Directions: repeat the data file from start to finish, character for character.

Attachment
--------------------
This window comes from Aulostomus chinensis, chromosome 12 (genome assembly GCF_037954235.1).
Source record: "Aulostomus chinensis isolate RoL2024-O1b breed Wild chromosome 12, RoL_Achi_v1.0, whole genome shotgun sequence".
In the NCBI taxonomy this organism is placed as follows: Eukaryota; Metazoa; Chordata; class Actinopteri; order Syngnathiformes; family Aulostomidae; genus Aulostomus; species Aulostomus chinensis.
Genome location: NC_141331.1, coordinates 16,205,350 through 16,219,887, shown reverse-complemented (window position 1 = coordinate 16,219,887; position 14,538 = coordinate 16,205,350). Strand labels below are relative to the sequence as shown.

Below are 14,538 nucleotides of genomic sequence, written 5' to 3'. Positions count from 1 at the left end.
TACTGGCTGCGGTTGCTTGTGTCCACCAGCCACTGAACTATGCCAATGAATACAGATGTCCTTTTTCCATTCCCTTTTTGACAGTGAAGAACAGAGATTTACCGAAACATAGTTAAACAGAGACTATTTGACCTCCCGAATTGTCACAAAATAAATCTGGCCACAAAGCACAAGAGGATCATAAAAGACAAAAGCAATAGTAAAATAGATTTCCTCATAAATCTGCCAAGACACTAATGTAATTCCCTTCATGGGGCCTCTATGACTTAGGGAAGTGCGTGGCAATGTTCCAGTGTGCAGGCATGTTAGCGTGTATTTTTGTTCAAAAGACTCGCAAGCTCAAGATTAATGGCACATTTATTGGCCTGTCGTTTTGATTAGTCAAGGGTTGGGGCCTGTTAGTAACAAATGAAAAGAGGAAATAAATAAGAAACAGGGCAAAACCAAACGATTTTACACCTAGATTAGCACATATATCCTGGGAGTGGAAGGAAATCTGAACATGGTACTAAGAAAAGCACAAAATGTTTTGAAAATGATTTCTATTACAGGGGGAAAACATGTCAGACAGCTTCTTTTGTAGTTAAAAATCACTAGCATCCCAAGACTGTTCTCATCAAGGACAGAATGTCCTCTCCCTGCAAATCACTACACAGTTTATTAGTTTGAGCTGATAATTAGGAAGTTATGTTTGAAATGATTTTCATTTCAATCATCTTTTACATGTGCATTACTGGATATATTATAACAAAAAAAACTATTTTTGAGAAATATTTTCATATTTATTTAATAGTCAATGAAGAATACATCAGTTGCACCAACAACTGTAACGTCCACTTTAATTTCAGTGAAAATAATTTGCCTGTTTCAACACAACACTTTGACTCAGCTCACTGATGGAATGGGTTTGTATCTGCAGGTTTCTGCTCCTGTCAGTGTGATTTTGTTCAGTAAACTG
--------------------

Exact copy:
This window comes from Aulostomus chinensis, chromosome 12 (genome assembly GCF_037954235.1).
Source record: "Aulostomus chinensis isolate RoL2024-O1b breed Wild chromosome 12, RoL_Achi_v1.0, whole genome shotgun sequence".
In the NCBI taxonomy this organism is placed as follows: Eukaryota; Metazoa; Chordata; class Actinopteri; order Syngnathiformes; family Aulostomidae; genus Aulostomus; species Aulostomus chinensis.
Genome location: NC_141331.1, coordinates 16,205,350 through 16,219,887, shown reverse-complemented (window position 1 = coordinate 16,219,887; position 14,538 = coordinate 16,205,350). Strand labels below are relative to the sequence as shown.

Below are 14,538 nucleotides of genomic sequence, written 5' to 3'. Positions count from 1 at the left end.
TACTGGCTGCGGTTGCTTGTGTCCACCAGCCACTGAACTATGCCAATGAATACAGATGTCCTTTTTCCATTCCCTTTTTGACAGTGAAGAACAGAGATTTACCGAAACATAGTTAAACAGAGACTATTTGACCTCCCGAATTGTCACAAAATAAATCTGGCCACAAAGCACAAGAGGATCATAAAAGACAAAAGCAATAGTAAAATAGATTTCCTCATAAATCTGCCAAGACACTAATGTAATTCCCTTCATGGGGCCTCTATGACTTAGGGAAGTGCGTGGCAATGTTCCAGTGTGCAGGCATGTTAGCGTGTATTTTTGTTCAAAAGACTCGCAAGCTCAAGATTAATGGCACATTTATTGGCCTGTCGTTTTGATTAGTCAAGGGTTGGGGCCTGTTAGTAACAAATGAAAAGAGGAAATAAATAAGAAACAGGGCAAAACCAAACGATTTTACACCTAGATTAGCACATATATCCTGGGAGTGGAAGGAAATCTGAACATGGTACTAAGAAAAGCACAAAATGTTTTGAAAATGATTTCTATTACAGGGGGAAAACATGTCAGACAGCTTCTTTTGTAGTTAAAAATCACTAGCATCCCAAGACTGTTCTCATCAAGGACAGAATGTCCTCTCCCTGCAAATCACTACACAGTTTATTAGTTTGAGCTGATAATTAGGAAGTTATGTTTGAAATGATTTTCATTTCAATCATCTTTTACATGTGCATTACTGGATATATTATAACAAAAAAAACTATTTTTGAGAAATATTTTCATATTTATTTAATAGTCAATGAAGAATACATCAGTTGCACCAACAACTGTAACGTCCACTTTAATTTCAGTGAAAATAATTTGCCTGTTTCAACACAACACTTTGACTCAGCTCACTGATGGAATGGGTTTGTATCTGCAGGTTTCTGCTCCTGTCAGTGTGATTTTGTTCAGTAAACTG